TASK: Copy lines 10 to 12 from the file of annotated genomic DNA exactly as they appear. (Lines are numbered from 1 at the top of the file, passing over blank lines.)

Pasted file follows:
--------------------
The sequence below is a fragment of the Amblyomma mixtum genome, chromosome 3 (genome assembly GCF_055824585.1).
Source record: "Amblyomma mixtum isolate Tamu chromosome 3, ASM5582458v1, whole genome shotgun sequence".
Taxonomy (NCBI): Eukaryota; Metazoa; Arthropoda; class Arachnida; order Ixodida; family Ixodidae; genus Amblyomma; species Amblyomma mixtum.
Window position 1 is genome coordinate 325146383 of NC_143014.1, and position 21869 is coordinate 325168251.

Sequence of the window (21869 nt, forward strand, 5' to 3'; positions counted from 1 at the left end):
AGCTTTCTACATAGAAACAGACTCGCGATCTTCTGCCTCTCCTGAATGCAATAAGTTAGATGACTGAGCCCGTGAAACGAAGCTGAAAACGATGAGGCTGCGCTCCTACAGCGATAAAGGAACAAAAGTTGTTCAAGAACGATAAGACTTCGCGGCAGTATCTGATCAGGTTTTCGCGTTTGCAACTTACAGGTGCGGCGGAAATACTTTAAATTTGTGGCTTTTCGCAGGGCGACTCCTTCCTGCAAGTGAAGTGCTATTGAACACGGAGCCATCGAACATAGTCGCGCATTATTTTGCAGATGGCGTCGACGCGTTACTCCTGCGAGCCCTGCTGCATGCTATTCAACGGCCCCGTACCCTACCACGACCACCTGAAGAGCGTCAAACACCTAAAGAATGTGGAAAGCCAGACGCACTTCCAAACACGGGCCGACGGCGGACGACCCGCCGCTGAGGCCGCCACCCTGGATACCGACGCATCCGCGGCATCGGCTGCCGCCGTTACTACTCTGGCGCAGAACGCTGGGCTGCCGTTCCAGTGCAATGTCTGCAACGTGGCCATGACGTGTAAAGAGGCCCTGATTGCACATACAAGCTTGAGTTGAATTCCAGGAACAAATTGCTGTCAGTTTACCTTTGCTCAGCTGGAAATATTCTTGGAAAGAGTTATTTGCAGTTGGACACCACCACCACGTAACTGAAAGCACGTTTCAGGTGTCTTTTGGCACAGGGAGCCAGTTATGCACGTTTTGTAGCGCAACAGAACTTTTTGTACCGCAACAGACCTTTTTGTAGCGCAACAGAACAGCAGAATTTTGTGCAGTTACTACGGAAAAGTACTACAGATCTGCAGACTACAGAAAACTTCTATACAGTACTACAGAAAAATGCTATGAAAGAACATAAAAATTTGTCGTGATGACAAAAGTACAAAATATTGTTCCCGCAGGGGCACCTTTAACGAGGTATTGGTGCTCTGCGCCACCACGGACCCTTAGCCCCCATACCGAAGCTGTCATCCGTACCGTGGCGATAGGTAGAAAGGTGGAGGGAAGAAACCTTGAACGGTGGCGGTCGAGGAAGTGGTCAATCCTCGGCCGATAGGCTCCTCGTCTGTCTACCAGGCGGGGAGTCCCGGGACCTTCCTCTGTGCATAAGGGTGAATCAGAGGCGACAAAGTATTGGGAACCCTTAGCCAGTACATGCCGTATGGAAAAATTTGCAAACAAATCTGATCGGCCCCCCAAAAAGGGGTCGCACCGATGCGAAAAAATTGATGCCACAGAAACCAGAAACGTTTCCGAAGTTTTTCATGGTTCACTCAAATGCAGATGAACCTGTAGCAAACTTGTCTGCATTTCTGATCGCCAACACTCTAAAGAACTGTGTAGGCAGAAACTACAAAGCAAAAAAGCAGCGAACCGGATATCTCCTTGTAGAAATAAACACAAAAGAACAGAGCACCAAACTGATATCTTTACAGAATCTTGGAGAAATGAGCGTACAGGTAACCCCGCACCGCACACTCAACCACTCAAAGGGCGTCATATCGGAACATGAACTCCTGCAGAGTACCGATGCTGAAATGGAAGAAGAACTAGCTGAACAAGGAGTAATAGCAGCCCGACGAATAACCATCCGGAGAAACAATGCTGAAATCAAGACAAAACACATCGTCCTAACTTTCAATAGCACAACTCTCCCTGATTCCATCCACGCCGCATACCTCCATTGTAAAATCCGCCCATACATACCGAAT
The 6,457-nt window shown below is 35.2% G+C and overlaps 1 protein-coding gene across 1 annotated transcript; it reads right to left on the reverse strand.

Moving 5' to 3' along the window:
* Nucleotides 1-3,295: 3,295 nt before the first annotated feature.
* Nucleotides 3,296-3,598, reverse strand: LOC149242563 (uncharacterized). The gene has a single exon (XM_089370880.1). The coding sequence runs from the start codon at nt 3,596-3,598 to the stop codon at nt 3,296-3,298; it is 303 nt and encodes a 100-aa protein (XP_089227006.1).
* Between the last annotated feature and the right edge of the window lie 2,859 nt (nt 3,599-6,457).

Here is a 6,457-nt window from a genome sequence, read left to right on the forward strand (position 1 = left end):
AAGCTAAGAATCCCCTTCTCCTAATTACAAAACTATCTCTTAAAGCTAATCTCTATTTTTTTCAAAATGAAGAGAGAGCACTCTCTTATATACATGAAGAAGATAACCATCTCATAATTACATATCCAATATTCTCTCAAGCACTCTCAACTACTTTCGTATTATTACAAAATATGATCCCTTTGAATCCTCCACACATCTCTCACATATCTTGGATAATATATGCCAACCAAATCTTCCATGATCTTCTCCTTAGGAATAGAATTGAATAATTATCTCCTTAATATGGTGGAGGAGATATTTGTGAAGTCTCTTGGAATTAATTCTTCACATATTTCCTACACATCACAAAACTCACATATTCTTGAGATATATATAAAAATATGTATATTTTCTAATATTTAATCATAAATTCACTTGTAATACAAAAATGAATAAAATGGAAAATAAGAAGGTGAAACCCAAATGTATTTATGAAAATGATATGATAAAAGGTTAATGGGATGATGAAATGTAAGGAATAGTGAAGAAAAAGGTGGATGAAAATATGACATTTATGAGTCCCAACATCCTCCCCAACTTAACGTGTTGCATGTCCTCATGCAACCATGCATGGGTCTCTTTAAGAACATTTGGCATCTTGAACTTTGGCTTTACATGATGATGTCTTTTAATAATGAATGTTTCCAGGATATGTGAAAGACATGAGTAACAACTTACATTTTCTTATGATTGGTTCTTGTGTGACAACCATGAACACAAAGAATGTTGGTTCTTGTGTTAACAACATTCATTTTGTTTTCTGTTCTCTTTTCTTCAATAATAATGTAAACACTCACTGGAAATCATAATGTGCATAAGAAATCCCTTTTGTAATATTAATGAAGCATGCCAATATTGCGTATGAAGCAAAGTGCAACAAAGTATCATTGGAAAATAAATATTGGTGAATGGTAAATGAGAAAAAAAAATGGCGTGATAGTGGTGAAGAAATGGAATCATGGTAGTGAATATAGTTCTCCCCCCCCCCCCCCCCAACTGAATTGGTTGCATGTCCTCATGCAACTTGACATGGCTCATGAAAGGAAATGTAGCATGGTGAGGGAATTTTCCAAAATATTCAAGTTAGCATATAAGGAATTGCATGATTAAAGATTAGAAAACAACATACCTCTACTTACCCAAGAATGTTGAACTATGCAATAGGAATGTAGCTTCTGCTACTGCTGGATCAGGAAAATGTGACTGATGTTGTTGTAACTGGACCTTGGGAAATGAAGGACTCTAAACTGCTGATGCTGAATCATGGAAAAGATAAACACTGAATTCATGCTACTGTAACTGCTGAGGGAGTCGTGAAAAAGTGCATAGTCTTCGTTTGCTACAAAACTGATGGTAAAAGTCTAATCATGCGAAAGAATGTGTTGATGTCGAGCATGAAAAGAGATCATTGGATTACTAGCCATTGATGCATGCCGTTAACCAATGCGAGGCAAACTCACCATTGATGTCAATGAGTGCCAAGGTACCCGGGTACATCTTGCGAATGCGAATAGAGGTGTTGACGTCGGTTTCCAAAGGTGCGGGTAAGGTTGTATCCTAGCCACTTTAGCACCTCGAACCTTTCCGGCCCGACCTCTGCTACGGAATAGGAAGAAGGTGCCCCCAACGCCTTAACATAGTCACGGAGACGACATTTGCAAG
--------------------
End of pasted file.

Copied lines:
* Nucleotides 3,296-3,598, reverse strand: LOC149242563 (uncharacterized). The gene has a single exon (XM_089370880.1). The coding sequence runs from the start codon at nt 3,596-3,598 to the stop codon at nt 3,296-3,298; it is 303 nt and encodes a 100-aa protein (XP_089227006.1).
* Between the last annotated feature and the right edge of the window lie 2,859 nt (nt 3,599-6,457).

Here is a 6,457-nt window from a genome sequence, read left to right on the forward strand (position 1 = left end):